Jane Byrne owns Studio Dancewear in Carlow town, Ireland, where she sells an array of dance wear and training aids as well as the ballet shoes you see the professional dancers tiptoe around in, pointe shoes.
She’s busy at the moment, very busy, thanks to Brexit – something she wasn’t quite expecting. Brexit has given her new notoriety in her sector because she’s had the patience to deal with all the supply issues and increased charges it’s brought to businesses receiving stock from across the Irish sea.
“Brexit, that’s another thing that has gone in my favour, in some ways, against me in other ways,” explains Byrne. “Teachers would normally get their own stock in but because of Brexit, they’ve decided that they don’t want to do that anymore.”
After all the heartache and stress that Covid had on her business Brexit has done her a little bit of a good turn, since re-opening she’s added more dance schools to her books, and she has also become one of the go to women in the Women’s Inspire Network when it comes to advice on dealing with Brexit issues like import duty and delays.
Byrne herself is a former dance teacher, she used to have a dance school in Enniscorthy, but she hung up her instructor’s pumps when she started a family.
I loved teaching, it’s so much fun,” says Byrne. “I love teaching the tiny tots because they’re so innocent and have so much fun, their imagination is such a gorgeous thing to play with. And then I love teaching the older students because you can push them that little bit more, you can see the progress and see their eyes light up when they suddenly figure something out.”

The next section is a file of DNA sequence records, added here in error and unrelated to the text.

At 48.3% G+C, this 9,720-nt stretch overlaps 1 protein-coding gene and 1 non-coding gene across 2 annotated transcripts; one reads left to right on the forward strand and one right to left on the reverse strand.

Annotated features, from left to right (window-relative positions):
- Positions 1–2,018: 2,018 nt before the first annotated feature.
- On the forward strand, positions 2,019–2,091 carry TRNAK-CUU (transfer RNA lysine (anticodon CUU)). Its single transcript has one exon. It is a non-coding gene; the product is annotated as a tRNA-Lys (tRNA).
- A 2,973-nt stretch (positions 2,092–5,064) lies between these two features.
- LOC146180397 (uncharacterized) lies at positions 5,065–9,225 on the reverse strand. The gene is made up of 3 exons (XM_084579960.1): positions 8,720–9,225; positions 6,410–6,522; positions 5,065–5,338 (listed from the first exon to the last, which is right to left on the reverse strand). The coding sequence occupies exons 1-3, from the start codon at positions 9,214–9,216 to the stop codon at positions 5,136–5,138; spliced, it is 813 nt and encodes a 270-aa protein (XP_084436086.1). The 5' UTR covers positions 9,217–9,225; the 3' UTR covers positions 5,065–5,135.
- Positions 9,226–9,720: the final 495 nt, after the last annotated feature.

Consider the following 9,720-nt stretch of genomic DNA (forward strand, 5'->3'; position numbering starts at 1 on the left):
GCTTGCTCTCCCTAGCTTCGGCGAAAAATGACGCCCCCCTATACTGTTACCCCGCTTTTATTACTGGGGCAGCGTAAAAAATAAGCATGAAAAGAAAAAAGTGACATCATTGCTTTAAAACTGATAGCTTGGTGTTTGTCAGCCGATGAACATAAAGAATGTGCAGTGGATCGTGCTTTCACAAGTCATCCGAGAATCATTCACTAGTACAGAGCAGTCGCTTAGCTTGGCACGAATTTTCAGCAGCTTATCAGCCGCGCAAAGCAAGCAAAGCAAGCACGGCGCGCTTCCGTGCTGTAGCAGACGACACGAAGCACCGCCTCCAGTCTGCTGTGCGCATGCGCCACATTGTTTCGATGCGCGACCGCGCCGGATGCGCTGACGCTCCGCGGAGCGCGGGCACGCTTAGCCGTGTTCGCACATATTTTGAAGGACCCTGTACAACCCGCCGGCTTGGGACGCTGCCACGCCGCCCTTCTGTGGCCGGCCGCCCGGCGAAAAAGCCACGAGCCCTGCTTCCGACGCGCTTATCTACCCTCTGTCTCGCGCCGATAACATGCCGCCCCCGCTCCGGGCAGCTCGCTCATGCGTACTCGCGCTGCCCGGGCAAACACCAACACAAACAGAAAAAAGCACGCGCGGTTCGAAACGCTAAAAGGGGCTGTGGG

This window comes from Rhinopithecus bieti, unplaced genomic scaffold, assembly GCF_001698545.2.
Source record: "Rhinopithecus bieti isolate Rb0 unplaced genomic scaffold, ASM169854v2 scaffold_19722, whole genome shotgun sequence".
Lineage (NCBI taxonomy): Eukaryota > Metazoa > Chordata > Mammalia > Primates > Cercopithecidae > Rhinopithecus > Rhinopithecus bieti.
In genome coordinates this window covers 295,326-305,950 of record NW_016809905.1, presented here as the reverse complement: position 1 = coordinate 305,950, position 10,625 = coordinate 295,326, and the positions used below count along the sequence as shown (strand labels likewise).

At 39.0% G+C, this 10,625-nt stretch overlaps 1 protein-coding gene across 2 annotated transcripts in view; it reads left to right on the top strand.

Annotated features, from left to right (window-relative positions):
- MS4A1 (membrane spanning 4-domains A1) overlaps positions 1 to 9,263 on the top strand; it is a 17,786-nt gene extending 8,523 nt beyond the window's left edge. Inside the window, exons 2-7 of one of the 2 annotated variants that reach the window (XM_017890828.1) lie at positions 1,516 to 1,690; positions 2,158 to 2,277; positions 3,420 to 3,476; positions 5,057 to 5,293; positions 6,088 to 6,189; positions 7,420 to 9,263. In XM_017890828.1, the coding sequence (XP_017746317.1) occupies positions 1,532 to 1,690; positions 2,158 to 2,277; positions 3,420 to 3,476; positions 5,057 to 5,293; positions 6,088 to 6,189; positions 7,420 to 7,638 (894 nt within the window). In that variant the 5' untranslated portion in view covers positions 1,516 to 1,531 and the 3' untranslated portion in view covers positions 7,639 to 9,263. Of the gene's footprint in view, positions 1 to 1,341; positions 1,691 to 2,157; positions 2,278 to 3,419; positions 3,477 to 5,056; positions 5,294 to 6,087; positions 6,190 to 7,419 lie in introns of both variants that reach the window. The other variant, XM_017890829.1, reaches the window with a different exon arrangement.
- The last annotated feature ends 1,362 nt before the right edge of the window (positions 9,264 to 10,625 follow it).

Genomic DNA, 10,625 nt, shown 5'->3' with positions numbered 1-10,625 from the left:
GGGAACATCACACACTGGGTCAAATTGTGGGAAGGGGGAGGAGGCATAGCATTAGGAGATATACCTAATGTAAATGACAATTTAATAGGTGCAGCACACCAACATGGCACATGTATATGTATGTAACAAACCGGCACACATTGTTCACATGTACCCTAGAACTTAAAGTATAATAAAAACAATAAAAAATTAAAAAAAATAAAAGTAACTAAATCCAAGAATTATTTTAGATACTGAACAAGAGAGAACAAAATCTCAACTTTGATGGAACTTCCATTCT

Byrne did go back to teaching after her first child was born but only for six months, she wanted to work for herself but also be at home with the kids as the family expanded by two more, and she says she was in the lucky position to make that decision.
When her eldest was seven it was time for Byrne to start up her next business. She had been hearing parents’ concerns over sourcing dancewear and the right sizing for their kids, while she was at dance practice with her own kids. This gave her the idea to set up her own dancewear business, after all this is something, she was already an expert in and had the contacts.
“For about a year I was giving advice in the changing room and people got to know me. I then approached the teacher and said could I rent her small studio and advertise that I was going to start selling uniforms,” she explains. “She said, absolutely, go for it.” “Because I had done it for the year beforehand, in the changing rooms, they knew me and they trusted me. I had no money, I had no stock, so they prepaid for all the uniforms,” she says.
She began her business, running it from the kitchen table and displaying her stock in the Ballet Barn. She hand delivered all her local items. She built the business up, began to travel to other studios with the kids in tow and filled her home with stock until finally she had to move out and take a small office space.